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UNITED STATES
SECURITIES AND EXCHANGE COMMISSION
Washington, D.C. 20549

FORM 10-K


ý

 

ANNUAL REPORT PURSUANT TO SECTION 13 OR 15(d) OF THE SECURITIES EXCHANGE ACT OF 1934

FOR THE FISCAL YEAR ENDED DECEMBER 31, 2013

COMMISSION FILE NUMBER: 0-50440

or

o

 

TRANSMISSION REPORT PURSUANT TO SECTION 13 OR 15(d) OF THE SECURITIES EXCHANGE ACT OF 1934

FOR THE TRANSITION PERIOD FROM                           TO                          

SUPERNUS PHARMACEUTICALS, INC.
(Exact name of registrant as specified in its charter)

Delaware
(State or other jurisdiction of
incorporation or organization)

      20-2590184
(I.R.S. Employer
Identification Number)

1550 East Gude Drive, Rockville, MD
(Address of Principal
Executive Offices)

 

(301) 838-2500
(Registrant's telephone number,
including area code)

 

20850
(zip code)

SECURITIES REGISTERED PURSUANT TO SECTION 12(b) OF THE ACT:

TITLE OF EACH CLASS:   NAME OF EACH EXCHANGE ON WHICH REGISTERED:
Common Stock, $0.001 Par Value   The NASDAQ Stock Market LLC

SECURITIES REGISTERED PURSUANT TO SECTION 12(g) OF THE ACT: NONE

        Indicate by check mark if the registrant is a well-known seasoned issuer, as defined in Rule 405 of the Securities Act. Yes o    No ý

        Indicate by check mark if the registrant is not required to file reports pursuant to Section 13 or Section 15(d) of the Act. Yes o    No ý

        Indicate by check mark whether the registrant (1) has filed all reports required to be filed by Section 13 or 15(d) of the Securities Exchange Act of 1934 during the preceding 12 months (or for such shorter period that the registrant was required to file such reports), and (2) has been subject to such filing requirements for the past 90 days. Yes ý    No o

        Indicate by check mark whether the registrant has submitted electronically and posted on its corporate Web site, if any, every Interactive Data File required to be submitted and posted pursuant to Rule 405 of Regulation S-T (§ 232.405 of this chapter) during the preceding 12 months (or for such shorter period that the registrant was required to submit and post such files). Yes ý    No o

        Indicate by check mark if disclosure of delinquent filers pursuant to Item 405 of Regulation S-K (§ 229.405 of this chapter) is not contained herein, and will not be contained, to the best of registrant's knowledge, in definitive proxy or information statements incorporated by reference in Part III of this Form 10-K or any amendment to this Form 10-K. o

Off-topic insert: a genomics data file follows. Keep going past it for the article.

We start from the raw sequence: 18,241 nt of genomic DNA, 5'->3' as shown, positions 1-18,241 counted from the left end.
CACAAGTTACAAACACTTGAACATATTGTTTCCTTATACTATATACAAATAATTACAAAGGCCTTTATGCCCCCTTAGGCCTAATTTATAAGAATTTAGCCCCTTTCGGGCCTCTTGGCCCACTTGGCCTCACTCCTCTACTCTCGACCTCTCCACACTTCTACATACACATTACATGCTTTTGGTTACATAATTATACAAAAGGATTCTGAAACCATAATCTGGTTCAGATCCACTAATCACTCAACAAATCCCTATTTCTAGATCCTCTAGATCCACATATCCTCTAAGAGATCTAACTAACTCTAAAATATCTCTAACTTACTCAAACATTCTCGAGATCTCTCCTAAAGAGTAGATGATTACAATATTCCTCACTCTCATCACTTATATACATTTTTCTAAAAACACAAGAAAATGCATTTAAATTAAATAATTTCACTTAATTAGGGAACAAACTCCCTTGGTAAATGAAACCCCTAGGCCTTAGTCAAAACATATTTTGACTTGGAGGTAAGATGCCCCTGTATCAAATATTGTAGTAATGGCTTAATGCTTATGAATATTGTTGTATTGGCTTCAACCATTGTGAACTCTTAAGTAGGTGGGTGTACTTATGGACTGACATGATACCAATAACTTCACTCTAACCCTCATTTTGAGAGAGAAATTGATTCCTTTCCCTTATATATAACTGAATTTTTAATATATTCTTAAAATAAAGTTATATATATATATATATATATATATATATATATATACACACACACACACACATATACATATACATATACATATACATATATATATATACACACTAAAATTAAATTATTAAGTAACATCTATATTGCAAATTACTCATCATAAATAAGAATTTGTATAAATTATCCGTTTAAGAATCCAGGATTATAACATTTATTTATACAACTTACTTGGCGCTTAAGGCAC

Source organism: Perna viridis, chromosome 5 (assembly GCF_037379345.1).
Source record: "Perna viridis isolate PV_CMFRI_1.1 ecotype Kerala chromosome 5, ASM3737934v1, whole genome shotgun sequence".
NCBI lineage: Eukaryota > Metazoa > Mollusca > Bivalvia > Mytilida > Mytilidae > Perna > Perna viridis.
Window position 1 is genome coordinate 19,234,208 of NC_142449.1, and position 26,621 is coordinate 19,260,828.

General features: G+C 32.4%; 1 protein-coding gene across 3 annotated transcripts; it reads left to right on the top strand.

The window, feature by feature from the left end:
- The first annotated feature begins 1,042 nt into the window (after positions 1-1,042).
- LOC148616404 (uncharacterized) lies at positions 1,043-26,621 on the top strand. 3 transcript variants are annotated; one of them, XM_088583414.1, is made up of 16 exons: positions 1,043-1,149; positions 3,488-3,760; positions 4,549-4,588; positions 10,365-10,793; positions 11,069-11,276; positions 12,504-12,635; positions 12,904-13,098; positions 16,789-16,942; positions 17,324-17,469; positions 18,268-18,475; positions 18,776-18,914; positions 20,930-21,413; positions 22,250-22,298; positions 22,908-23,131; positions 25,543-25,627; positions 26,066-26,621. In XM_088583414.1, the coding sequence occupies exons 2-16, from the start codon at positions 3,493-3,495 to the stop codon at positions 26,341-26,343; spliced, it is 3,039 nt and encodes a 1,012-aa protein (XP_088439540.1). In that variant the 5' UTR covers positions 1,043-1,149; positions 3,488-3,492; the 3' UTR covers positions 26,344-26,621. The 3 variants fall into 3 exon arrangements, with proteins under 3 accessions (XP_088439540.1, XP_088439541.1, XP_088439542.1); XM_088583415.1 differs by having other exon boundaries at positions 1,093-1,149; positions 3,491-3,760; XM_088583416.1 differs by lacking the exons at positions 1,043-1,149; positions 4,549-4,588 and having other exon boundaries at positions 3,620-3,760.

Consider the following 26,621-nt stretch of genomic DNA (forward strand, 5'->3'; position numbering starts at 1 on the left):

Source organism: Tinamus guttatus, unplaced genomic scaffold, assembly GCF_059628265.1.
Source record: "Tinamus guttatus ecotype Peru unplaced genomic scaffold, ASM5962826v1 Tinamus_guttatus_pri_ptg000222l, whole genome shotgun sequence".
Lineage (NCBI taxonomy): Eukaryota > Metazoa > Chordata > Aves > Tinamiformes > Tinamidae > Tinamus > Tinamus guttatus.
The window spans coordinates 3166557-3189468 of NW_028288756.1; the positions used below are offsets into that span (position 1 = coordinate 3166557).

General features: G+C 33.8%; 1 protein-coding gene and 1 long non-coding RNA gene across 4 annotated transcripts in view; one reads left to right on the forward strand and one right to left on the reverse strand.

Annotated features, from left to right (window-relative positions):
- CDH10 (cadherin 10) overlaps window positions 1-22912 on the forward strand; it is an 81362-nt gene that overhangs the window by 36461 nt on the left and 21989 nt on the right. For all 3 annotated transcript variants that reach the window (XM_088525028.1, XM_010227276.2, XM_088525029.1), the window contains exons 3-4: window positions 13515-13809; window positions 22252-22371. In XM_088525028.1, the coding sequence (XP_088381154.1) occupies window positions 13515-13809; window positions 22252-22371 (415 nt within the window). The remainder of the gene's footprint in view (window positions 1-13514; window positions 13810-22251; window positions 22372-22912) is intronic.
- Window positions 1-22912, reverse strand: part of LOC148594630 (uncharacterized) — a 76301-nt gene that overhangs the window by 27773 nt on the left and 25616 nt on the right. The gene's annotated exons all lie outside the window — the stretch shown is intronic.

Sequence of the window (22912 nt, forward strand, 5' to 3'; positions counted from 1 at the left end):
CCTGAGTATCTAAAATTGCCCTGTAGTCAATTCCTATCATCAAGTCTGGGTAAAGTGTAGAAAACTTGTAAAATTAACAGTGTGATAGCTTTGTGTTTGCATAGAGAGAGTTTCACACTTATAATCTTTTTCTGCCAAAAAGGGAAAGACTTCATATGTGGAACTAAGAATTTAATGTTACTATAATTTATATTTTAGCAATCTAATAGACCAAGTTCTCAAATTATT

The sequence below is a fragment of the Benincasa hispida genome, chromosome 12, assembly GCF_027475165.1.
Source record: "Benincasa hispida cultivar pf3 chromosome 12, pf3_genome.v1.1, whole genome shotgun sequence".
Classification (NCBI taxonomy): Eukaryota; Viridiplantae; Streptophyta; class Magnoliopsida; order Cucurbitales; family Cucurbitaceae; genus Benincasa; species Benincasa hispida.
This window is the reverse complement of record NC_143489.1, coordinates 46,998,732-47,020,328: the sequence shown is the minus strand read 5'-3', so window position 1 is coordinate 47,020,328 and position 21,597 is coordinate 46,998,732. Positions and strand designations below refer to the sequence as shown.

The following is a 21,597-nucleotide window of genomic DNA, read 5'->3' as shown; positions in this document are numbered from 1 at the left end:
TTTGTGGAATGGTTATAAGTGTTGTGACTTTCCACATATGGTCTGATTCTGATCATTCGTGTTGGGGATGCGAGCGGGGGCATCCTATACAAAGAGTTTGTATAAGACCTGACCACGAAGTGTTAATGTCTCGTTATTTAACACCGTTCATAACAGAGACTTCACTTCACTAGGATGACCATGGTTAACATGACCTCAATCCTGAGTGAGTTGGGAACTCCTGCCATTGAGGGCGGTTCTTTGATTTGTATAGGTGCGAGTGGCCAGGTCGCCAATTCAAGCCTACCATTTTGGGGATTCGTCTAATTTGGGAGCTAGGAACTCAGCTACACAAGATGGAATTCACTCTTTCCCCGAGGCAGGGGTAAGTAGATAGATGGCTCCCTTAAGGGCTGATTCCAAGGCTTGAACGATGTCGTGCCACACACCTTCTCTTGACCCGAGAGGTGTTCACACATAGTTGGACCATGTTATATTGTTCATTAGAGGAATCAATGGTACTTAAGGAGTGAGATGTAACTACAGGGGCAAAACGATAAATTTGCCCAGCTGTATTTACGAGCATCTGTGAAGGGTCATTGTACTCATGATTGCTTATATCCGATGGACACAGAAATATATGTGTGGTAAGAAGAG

Indicate by check mark whether the registrant is a large accelerated filer, an accelerated filer, or a non-accelerated filer, or a smaller reporting company. See the definitions of "large accelerated filer", "accelerated filer" and "smaller reporting company" in Rule 12b-2 of the Exchange Act. (Check one):

Large accelerated filer o   Accelerated filer o   Non-accelerated filer o
(Do not check if a
smaller reporting company)
  Smaller reporting company ý

        Indicate by check mark whether the registrant is a shell company (as defined in Rule 12b-2 of the Act). Yes o    No ý

        As of June 30, 2013, the aggregate market value of the common stock held by non-affiliates of the registrant based on the closing price of the common stock on The NASDAQ Global Market was $49,114,520.

        The number of shares of the registrant's common stock outstanding as of March 14, 2014 was 42,044,197.

DOCUMENTS INCORPORATED BY REFERENCE

        Certain portions of the registrant's definitive Proxy Statement for its 2014 Annual Meeting of Stockholders, which will be filed with the Securities and Exchange Commission not later than 120 days after the end of the registrant's 2013 fiscal year end, are incorporated by reference into Part III of this Annual Report on Form 10-K.

   


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SUPERNUS PHARMACEUTICALS, INC.